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Commercial Roofer: Advisory

Situation: A second-generation commercial roofer ran the entity with an eye toward minimizing taxes. Because of large distributions to family members, there was little equity to rely upon and one year of losses landed this company with the workout group with a $1 million line of credit and no chance of a short-term paydown.

Result: Beane Associates interviewed ownership and learned of efforts to return to profitability, including salary and overhead reductions under reduced revenue levels. Beane Associates also coordinated an auctioneer to appraise the machinery, equipment and inventory and prepared an accompanying liquidation analysis that demonstrated a minimal recovery multiple. As a result, a 12-month plan was established to reduce debt and restore new worth to an acceptable level.


Metal Fabricator and Installer: Advisory

Situation: A 60-year-old metal fabricator defaulted during its forbearance period and was at first unaware of, and then disputed, the default. The secured creditor retained Beane Associates to assess the company's financial status and recommend an appropriate reporting system to keep them apprised of the latest developments while the company searched for exit financing.

Result: Beane Associates validated various financial statement assertions of the borrower and utilized existing internal reporting to develop future-looking financial modeling. With a new controller on board at the borrower, the accounting department also immediately adopted our 13-week cash flow projection model and used it until it found takeout financing within six months.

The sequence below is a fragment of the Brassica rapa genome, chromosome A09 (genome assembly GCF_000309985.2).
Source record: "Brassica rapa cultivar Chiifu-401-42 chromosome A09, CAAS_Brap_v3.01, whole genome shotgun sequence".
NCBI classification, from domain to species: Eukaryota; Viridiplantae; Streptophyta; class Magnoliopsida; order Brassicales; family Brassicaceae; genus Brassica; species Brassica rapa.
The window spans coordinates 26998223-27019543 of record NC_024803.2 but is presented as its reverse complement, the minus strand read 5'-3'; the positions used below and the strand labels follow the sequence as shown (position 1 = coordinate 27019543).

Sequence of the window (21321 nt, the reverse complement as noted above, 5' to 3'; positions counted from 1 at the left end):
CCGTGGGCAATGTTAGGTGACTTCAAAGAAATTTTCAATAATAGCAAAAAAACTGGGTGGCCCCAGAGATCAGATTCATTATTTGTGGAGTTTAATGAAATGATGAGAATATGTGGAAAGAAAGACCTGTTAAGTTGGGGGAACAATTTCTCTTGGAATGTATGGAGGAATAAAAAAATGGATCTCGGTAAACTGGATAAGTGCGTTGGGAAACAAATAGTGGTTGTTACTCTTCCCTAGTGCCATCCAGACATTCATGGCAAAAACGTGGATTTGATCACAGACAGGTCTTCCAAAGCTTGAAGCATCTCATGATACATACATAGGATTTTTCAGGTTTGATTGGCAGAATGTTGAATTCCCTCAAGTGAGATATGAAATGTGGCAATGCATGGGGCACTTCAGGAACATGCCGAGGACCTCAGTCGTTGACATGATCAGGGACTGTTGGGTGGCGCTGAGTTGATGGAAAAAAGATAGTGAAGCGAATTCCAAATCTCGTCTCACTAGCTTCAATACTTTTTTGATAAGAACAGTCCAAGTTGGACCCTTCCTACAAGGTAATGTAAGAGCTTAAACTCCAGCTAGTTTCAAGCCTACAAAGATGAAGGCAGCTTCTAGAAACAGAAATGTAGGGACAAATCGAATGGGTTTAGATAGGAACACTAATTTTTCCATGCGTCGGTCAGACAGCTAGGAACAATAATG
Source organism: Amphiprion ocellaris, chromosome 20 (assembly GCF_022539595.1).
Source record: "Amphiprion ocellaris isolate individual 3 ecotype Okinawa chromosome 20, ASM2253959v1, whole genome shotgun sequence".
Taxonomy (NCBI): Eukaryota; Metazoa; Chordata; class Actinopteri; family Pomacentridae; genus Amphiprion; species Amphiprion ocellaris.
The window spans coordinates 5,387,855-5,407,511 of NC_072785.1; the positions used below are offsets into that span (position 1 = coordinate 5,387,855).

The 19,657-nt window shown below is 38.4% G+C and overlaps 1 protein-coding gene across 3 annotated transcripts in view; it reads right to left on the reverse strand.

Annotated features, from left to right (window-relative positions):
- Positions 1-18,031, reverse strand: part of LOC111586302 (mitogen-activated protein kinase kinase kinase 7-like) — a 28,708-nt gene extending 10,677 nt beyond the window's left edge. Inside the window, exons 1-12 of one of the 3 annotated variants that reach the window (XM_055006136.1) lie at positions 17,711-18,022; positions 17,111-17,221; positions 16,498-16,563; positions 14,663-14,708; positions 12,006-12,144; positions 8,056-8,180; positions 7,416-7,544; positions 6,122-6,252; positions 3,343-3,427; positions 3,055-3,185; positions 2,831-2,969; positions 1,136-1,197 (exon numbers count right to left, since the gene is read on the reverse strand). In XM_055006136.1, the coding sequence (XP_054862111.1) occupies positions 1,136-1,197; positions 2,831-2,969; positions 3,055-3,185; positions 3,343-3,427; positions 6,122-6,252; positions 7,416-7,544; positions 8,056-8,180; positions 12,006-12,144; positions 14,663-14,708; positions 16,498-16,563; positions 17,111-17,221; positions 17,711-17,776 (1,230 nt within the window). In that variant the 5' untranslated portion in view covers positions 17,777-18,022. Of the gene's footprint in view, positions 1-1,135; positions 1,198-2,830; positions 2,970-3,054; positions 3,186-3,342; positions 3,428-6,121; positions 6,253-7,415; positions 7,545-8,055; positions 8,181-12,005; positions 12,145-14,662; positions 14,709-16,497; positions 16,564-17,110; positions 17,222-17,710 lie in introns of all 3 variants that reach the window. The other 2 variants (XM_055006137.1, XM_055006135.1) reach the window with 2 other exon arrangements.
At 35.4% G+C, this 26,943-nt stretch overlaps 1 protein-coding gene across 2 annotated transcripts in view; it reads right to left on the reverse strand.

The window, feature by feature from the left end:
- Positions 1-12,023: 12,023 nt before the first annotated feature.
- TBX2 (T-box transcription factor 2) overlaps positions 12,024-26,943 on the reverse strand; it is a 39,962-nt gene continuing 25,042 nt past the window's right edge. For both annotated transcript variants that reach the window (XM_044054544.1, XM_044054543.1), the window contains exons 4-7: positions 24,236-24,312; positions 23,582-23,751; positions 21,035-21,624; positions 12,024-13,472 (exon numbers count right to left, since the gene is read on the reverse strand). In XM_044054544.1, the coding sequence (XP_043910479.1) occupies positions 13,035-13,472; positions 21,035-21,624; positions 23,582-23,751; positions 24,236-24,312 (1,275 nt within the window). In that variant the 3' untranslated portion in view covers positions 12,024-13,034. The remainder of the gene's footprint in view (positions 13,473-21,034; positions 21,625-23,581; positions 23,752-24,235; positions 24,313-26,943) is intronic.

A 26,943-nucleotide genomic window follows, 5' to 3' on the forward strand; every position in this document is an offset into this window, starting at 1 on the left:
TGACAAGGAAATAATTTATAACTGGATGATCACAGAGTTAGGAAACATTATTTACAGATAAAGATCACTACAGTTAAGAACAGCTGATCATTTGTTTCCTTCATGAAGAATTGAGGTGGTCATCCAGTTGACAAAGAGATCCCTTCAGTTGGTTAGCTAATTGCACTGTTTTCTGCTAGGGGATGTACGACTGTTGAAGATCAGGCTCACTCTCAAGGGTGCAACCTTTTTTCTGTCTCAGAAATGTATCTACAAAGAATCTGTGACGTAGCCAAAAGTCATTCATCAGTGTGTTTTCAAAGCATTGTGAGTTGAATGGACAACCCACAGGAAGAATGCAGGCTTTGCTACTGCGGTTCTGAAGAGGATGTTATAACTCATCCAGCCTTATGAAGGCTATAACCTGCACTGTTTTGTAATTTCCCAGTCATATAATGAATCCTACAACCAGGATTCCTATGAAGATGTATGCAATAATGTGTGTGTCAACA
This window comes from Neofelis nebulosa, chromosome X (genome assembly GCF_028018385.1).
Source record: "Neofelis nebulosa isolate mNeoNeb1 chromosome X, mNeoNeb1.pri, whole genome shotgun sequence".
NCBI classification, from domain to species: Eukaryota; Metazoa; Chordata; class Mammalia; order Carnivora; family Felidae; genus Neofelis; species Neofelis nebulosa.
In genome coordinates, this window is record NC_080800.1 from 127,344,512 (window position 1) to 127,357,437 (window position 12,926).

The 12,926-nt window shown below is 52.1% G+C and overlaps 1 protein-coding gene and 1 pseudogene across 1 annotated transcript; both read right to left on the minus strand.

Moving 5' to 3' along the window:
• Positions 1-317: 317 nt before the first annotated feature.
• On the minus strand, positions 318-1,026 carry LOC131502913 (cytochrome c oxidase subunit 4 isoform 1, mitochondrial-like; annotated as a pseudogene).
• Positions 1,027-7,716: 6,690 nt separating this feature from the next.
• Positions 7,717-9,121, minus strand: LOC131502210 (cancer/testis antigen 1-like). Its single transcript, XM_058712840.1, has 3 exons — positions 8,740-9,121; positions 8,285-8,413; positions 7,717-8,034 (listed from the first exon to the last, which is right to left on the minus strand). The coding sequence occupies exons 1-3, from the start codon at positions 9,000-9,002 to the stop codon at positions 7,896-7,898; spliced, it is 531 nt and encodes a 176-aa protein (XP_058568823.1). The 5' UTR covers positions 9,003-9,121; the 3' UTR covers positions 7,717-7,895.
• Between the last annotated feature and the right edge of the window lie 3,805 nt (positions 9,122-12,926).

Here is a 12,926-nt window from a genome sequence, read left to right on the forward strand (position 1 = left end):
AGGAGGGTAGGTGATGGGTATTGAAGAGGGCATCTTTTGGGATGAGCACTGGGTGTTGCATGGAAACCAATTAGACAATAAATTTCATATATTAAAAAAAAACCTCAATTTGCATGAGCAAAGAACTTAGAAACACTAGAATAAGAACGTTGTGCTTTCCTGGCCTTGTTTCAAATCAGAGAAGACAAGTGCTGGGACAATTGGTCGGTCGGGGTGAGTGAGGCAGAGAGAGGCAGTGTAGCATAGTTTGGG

Construction Financier: Advisory

Situation: Beane Associates was retained by bankruptcy counsel of a regional bank to offer its opinion on a borrower's calculation of an intercompany loan value between affiliated companies that had filed Chapter 11 bankruptcy.

Result: Beane Associates reviewed the books and records of the entity and opined upon the granted motion. Based on the expert testimony from Beane Associates, the judge ruled the ledgers were unreliable and appointed a consultant to oversee the books, under supervision of the court trustee.

Hotel Management: Advisory

Situation: Beane Associates was retained by a hotel franchisee to assist in cash planning through its annual seasonal slowdown.  The franchisee had recently completed a $4.8 million renovation to convert a dated, less-than-desirable hotel property into a Holiday Inn. The project, however, left the franchisee with far more debt than it could service.

Result: Beane Associates developed a 13-week rolling cash flow based upon dynamic industry metrics that revealed that seasonal survival was possible only with a shareholder infusion and an interest-only arrangement on debt. Based on Beane Associates' recommendations, the lender agreed to a long-term forbearance agreement and the borrower survived the seasonal slowdown with payments met as projected.

Grading and Excavation: Advisory

Situation: A highly leveraged, family-owned grading and excavating company had been struggling since 2009 in the very competitive, capital-intensive construction industry. Its secured creditor sought Beane Associates' advice about whether to augment its lending position.

Result: Beane Associates analyzed operations and operating processes and recommended recapitalization only if our reporting mechanisms were put in place. The lender ignored our advice and funded anyway based on collateral values. Within 60 days Beane Associates provided additional reporting recommendations to help manage the heightened interim-period risk.

About Beane Associates, Inc.

Founded in 1984, Beane Associates, Inc. continues to build an impressive track record in helping private and publicly owned companies improve operational effectiveness and profitability during a time of financial challenge. The company has offices in Wilmington, DE, and Atlanta, GA.

22 The Commons, 3518 Silverside Road, Wilmington, DE 19810-4907
Phone: 302.479.5438 Fax: 302.479.5434